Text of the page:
Good Sam Club Open Roads Forum: Need Help with Utility Trailer Decision
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 > Need Help with Utility Trailer Decision

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colliehauler

Mc Pherson KS USA

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Posted: 01/21/20 12:36pm Link  |  Quote  |  Print  |  Notify Moderator

Just went through this a couple of months ago. I wanted a enclosed trailer but did not want to spend the money, not only for the trailer but taxes and license. I bought a treated wood floor trailer for a couple of reasons. In KS a trailer under 2k does not need to be tagged, plan on hauling a couple of 500 pound maxi-scooters. On sale from Tractor Supply.

I made a few modifications. I added a couple of bike hold down wheel chocks. I purchased a tongue mounted box from Harbor Freight for tie downs and wheel chocks ect. I purchased a led light kit to replace the incandescent ones. I upgraded the tires and wheels (It came with very cheap Carlisle tires).

As for wood vs steel trailer floor which is best I don't know.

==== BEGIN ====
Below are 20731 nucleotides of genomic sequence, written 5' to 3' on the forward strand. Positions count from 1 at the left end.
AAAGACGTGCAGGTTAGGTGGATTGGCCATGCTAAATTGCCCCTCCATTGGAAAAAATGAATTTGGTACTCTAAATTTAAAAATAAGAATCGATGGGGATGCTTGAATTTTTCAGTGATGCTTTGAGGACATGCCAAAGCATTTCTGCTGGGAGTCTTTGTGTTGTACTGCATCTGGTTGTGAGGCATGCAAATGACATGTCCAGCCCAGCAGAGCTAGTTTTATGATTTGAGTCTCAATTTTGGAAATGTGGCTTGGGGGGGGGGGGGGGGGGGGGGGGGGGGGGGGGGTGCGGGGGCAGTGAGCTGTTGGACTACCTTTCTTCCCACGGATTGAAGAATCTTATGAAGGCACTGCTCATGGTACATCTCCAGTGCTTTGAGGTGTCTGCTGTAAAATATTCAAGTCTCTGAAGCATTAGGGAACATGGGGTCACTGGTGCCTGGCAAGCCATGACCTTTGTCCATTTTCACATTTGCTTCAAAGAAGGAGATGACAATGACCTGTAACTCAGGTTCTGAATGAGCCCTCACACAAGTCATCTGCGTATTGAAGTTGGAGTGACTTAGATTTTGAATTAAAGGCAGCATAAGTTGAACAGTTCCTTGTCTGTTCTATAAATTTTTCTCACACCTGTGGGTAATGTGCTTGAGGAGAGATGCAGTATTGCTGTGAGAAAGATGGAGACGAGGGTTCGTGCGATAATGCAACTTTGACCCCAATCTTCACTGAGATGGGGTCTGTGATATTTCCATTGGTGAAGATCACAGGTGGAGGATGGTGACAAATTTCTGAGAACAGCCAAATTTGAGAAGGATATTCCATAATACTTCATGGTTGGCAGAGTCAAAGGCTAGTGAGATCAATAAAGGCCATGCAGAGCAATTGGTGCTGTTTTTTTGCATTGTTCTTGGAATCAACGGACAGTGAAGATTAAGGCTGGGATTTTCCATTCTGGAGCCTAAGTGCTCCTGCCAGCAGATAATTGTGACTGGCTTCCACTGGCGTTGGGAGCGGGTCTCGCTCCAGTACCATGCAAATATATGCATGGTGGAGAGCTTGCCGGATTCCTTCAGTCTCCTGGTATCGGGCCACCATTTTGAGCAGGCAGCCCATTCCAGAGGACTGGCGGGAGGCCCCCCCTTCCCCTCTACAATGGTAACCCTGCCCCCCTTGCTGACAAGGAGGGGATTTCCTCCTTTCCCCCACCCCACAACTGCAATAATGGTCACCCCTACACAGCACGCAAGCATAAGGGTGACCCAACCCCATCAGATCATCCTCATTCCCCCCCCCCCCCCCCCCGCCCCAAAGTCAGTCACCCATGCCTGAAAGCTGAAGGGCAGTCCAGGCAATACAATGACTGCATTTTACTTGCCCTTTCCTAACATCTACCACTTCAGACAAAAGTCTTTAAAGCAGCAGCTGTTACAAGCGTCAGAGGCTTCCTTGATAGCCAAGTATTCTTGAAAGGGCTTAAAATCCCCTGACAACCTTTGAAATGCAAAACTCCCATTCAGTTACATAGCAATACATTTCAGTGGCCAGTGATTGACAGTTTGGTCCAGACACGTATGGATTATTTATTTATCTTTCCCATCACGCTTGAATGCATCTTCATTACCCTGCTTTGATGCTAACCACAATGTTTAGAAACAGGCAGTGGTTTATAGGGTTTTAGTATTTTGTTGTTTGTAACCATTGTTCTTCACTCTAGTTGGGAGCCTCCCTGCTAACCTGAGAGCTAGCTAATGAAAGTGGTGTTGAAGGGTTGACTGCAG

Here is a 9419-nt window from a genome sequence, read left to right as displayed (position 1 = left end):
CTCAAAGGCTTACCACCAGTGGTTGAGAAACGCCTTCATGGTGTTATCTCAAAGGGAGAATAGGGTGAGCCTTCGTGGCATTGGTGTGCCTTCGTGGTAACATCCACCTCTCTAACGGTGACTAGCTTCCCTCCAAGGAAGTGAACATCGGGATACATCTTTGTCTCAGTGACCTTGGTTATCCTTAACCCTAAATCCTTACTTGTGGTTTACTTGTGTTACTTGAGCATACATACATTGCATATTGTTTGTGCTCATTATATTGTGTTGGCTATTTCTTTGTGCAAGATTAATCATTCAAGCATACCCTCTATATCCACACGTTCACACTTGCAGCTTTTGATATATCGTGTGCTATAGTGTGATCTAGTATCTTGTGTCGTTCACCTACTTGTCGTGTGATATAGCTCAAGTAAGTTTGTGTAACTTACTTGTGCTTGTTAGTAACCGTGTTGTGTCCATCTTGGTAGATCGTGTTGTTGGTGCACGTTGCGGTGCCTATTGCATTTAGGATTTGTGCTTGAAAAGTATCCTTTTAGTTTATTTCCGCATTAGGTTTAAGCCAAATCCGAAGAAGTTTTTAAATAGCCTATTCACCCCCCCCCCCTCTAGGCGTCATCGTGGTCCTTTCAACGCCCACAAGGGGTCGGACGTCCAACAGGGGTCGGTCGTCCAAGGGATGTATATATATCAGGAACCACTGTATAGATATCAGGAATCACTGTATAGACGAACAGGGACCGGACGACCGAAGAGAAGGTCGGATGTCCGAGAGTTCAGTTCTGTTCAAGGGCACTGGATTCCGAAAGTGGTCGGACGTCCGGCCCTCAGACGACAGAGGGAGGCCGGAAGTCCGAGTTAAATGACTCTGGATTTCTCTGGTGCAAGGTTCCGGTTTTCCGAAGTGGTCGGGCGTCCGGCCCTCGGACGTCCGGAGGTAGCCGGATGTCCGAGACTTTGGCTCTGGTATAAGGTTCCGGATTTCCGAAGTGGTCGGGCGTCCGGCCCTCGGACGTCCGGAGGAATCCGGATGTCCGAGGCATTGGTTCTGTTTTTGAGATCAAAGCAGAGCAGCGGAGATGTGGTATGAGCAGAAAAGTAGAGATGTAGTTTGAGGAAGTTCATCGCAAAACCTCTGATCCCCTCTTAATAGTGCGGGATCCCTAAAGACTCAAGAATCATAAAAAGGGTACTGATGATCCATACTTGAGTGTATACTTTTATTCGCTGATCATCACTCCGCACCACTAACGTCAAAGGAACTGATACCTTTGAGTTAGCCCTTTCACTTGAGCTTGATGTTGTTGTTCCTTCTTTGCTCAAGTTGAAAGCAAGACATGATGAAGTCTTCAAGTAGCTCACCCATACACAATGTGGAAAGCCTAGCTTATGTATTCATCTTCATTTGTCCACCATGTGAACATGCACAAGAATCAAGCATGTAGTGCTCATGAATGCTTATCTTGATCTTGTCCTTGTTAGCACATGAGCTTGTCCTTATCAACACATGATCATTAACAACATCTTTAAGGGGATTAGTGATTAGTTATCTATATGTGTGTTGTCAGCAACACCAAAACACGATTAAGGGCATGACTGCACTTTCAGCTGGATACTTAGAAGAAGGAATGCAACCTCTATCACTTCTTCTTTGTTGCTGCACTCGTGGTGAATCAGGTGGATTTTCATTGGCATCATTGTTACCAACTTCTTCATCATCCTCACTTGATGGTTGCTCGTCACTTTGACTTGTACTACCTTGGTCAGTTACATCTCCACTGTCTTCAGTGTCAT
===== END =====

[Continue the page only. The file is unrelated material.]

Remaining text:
p220sigman

Tallahassee, FL, USA

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Posted: 01/21/20 01:40pm Link  |  Quote  |  Print  |  Notify Moderator

I have a small trailer with the expanded metal floor. It is probably 15 years old. The floor is bowed and dented in a few places, but no places where the metal has torn or rusted through.

If all you haul are wheeled items, I don't know that it matters very much. If you are going to haul other things such as furniture, rocks, soil, etc, the wood floor will allow you slide things around and off of the trailer than the metal floor doesn't. I've hauled rocks and soil before, but I have to either put wood down or put a tarp down before loading.

winniman

muskoka Ontario

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Posted: 01/21/20 01:58pm Link  |  Quote  |  Print  |  Notify Moderator

I have hauled touring bikes on an open trailer behind the rv. I wasn't impressed with the amount of **** all over the bikes. I switched to an enclosed trailer. Its nice to have a portable garage behind the rv. You can also store other items like BBqs, spare tires, tool etc in the trailer. When it comes to toys, its nice to have them out of sight when you are away doing the tourist thing. Out of sight, is out of mind. The rear ramp is also nice. This feature can be had with a landscape type open deck trailer as well. Wooden decks are desirable on open trailers in my opinion. They are easy to maintain. The deck will last close to ten years or longer. They are easily replaced once they get rotted. Most will come with pressure treated wood.

theoldwizard1

SE MI

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Posted: 01/21/20 01:59pm Link  |  Quote  |  Print  |  Notify Moderator

If you go with a wood deck, I would request 5/4" PT deck boards. They will last longer that even PT 3/4" plywood. Make sure the floor can be replaced without having to dismantle the sides.